Yeast is used in beer brewing and baking. Yeast produces gas from the sugar in your baked or brewed product. Yeast is a perishable product, and should be kept in an airtight container protected from light, moisture and air. To extend the life of your yeast, store it in the refrigerator after it is opened and use it quickly.
Baker’s yeast is a unicellular fungus that comes from Saccharomyces cerevisiae cells. Yeast is a natural product, not a chemical leavening, which is produced through sodium bicarbonate and acid. Active dry yeast must be rehydrated in lukewarm water before it is used, whereas instant yeast does not need rehydration. Yeast is 70 percent water. Of the remainder, 50 percent is protein, 10 percent fat and ash and 40 percent carbohydrate. The more solid the yeast is, the more activity there is in the yeast. If the yeast is grown more rapidly, it will have a higher protein content and lower carbohydrate composition. The opposite is true for yeast grown slowly.
Yeast growth and processing affects its uses, appearance and purity. Molasses is diluted with water and heated. Nitrogen, phosphate and other minerals and vitamins are added before the yeast is fermented. It begins pure and sterile, and fermentation increases the volume of the yeast. Fermentors are used to control the pH, foam, aeration, cooling and feeding of the yeast. After it is fermented, it is either cooled and packaged as cream yeast or passed through a filter to remove water, dried and packaged as dry yeast. After rehydration, the pH should be between 4 and 8, but preferably 6.
Active dry yeast is approximately 0.2 to 3 millimeters in diameter and spherical. Instant yeast is porous and cylindrical. It is about 0.5 millimeters in diameter and a few millimeters long. Yeast can vary in color from dark brown to almost white. It may be gummy or crumbly. The color will be darker if the pH is low during the fermenting process. Yeast that is stored in freezers will take on a mushy texture. A lot of moisture makes darker yeast, but performance is not as good. If yeast is stored for long periods of time, it is also darker. Old yeast is gummy and dark colored. Color and appearance is not an adequate indicator of quality.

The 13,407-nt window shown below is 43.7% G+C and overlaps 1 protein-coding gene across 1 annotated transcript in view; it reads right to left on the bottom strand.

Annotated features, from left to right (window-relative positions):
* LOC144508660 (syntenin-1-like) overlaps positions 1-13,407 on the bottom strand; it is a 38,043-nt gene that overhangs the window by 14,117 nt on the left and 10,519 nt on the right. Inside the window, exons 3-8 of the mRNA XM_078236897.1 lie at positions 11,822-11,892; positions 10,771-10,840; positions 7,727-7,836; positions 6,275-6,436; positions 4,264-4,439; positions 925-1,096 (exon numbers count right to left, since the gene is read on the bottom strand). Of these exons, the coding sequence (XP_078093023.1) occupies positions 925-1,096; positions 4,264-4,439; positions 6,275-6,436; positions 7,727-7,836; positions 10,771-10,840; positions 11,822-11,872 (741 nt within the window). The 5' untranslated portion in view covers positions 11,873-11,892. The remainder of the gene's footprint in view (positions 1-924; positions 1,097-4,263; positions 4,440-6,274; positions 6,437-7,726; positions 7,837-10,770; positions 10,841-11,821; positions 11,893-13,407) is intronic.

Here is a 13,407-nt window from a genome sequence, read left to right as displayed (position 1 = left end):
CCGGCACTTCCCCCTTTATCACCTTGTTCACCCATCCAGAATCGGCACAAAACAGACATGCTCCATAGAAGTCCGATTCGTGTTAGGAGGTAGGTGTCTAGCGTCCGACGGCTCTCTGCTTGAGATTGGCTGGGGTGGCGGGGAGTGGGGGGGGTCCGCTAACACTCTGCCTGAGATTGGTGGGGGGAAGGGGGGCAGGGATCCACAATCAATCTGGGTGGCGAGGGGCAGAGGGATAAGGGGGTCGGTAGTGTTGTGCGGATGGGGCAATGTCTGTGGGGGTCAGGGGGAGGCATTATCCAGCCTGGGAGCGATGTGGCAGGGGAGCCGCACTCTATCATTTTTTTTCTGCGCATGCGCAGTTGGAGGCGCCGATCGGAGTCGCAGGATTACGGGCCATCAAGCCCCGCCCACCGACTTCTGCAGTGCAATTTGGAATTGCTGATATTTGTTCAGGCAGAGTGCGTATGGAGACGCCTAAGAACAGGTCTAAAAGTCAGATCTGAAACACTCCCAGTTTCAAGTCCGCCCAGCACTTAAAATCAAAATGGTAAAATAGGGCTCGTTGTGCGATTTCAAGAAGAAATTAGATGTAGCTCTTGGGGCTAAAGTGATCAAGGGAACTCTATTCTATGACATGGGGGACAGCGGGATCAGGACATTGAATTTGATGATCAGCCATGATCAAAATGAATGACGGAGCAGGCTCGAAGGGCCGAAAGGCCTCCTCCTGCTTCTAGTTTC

Fermentation temperature and anything added to the yeast during its production change the flavor of the yeast. Esters are produced by yeast, and they give products a fruit flavor and smell. You may smell apple, grapefruit, raspberries and bananas in esters. If you are looking for a butterscotch or butter flavor, choose yeast that has bacterial fermentation and produces diacetyl. If dimethyl sulfide is present from improper boiling and high fermentation temperatures, your product may taste like cabbage. Improper production and handling produces undesirable flavors.
References and ResourcesCharacteristic Flavors from Yeast: Jim Graham
Lallemand: Baking Update
COFALEC; General Characteristics of Dry Baker's Yeast; June 2009